SHARE

Here’s a novel legal argument: a Hawaii man is suing a video-game maker because he’s become addicted to the game and “can’t function” any more. No, really.

From this story on Wired Science.
A federal judge is allowing a negligence lawsuit to proceed against the publisher of the online virtual-world game Lineage II, amid allegations that a Hawaii man became so addicted he is “unable to function independently in usual daily activities such as getting up, getting dressed, bathing or communicating with family and friends.” Craig Smallwood, the plaintiff, claims NCsoft of South Korea should pay unspecified monetary damages because of the addictive nature of the game. Smallwood claims to have played Lineage II for 20,000 hours between 2004 and 2009. Among other things, he alleges he would not have begun playing if he was aware “that he would become addicted to the game.”
_
Smallwood, who did not immediately respond for comment, alleged that the company “acted negligently in failing to warn or instruct or adequately warn or instruct plaintiff and other players of Lineage II of its dangerous and defective characteristics, and of the safe and proper method of using the game.” Released in 2003 as a sequel to the original Lineage game, which was a national phenomenon in South Korea, Lineage II is an immersion 3-D MMORPG that gained a reported 600,000 users within a few years, and is still being regularly expanded and updated six years later — all the better to turn more vulnerable Americans into bleary-eyed shut-ins.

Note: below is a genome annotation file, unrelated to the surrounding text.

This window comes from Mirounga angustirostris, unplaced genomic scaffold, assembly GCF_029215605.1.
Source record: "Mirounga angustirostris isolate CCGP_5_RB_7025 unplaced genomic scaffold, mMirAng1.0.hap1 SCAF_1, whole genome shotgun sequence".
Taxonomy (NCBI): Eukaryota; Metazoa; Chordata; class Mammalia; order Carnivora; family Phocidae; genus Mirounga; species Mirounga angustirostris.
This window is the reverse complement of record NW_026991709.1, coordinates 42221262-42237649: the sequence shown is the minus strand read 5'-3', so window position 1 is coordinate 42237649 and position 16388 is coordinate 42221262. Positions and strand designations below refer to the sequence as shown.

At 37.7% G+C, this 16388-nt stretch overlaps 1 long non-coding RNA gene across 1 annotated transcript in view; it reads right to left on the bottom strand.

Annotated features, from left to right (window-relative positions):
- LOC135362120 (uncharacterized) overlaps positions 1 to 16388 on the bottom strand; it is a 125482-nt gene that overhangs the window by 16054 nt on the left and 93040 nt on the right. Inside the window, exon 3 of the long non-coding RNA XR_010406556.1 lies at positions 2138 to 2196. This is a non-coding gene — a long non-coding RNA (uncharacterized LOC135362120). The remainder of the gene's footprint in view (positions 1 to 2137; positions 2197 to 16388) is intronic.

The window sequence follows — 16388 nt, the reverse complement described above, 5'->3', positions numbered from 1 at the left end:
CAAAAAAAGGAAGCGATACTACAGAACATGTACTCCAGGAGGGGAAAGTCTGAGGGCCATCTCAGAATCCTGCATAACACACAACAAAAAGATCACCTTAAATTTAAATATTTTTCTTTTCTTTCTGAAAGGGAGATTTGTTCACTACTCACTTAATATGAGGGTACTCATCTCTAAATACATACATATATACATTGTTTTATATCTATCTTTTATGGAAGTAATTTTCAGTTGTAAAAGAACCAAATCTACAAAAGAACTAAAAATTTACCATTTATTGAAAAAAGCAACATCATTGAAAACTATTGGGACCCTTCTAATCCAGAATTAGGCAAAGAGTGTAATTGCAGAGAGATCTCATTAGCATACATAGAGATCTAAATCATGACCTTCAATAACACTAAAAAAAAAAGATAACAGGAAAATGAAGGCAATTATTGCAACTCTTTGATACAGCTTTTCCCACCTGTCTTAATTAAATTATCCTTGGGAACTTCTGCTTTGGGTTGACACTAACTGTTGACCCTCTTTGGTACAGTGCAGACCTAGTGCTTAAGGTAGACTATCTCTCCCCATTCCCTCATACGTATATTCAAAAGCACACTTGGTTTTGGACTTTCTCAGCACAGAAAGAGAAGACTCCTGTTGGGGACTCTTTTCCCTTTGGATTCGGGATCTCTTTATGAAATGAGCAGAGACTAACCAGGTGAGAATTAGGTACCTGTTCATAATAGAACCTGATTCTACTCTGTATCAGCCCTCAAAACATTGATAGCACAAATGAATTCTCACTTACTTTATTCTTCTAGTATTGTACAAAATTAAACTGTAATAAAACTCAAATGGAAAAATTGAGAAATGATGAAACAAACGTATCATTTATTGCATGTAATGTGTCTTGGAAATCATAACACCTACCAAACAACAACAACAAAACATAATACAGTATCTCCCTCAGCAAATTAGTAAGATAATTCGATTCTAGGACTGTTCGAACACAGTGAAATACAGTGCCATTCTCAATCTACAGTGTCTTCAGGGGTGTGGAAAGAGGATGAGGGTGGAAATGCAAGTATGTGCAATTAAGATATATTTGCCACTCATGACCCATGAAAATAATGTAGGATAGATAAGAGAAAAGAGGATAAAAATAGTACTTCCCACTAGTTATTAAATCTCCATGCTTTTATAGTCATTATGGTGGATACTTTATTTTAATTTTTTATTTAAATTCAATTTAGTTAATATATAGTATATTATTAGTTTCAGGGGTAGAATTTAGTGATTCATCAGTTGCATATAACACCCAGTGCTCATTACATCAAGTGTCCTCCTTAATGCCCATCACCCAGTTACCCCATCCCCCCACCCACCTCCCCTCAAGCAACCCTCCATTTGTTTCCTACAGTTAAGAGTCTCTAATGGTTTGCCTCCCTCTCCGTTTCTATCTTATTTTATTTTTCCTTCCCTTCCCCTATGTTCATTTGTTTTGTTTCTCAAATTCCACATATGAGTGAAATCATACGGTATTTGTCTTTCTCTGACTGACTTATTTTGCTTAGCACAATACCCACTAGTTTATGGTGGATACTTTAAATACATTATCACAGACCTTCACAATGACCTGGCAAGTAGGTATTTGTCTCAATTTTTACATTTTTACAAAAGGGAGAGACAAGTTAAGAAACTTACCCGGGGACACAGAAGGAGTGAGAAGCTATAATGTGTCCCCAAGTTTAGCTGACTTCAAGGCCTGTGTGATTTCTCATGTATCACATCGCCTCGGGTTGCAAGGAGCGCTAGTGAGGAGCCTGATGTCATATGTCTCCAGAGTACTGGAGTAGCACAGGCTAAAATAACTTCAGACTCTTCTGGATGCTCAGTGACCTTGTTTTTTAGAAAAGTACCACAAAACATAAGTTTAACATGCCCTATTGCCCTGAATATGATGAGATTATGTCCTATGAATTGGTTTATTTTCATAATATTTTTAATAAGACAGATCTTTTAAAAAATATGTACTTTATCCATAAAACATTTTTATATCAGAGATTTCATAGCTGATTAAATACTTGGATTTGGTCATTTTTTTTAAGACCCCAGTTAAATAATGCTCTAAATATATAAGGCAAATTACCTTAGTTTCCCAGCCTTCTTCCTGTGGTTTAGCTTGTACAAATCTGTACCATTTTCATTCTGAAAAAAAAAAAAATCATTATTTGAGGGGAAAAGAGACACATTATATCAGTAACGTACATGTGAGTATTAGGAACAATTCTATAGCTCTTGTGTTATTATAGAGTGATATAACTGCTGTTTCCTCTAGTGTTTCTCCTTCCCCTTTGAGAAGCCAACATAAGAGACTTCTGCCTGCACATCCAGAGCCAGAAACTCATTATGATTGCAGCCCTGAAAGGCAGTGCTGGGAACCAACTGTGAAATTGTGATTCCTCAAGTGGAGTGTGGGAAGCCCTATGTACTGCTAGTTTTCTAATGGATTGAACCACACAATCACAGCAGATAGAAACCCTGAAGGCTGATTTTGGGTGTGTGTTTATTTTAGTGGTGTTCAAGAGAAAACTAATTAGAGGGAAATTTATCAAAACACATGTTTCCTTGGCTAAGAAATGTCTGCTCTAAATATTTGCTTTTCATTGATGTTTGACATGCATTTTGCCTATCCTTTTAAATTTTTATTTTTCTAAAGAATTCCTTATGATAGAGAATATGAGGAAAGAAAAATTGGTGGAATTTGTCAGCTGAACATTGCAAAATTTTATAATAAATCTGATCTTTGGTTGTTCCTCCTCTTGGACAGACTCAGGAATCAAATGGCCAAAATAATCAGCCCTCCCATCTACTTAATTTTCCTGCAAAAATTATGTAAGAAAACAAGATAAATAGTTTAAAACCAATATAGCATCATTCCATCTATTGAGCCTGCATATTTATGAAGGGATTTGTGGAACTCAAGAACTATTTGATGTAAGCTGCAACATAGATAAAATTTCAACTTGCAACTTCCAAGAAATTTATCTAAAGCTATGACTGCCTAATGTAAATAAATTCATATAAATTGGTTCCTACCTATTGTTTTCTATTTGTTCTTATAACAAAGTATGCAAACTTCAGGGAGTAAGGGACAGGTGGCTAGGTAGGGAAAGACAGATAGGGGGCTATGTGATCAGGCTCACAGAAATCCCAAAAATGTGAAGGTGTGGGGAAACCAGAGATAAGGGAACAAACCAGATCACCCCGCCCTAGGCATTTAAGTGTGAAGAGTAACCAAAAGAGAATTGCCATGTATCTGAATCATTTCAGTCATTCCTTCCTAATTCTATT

U.S. District Judge Alan Kay refused to dismiss parts of Smallwood’s complaint this month, possibly clearing the way for a trial. “In light of plaintiff’s allegations, the court finds that plaintiff has stated a claim for both negligence and gross negligence,” Kay ruled._

Now that got me to thinking: If some dude can sue a video game maker for addiction, then why can’t we sue, hell I don’t know… somebody… anybody, for what is clearly a whole host of hunting and fishing-related addictions? Who is legally culpable for my addiction? Where’s my justice? All those lost hours of work due to “sickness” or “my grandmother’s funeral” (she’s passed away 17 times, by the way). All that skipped school and the forever-lost opportunities to further my education? All that money spent on useless trinkets? It wasn’t my fault, man, I’m addicted!

Who’s with me and who are we going to sue first?

MORE TO READ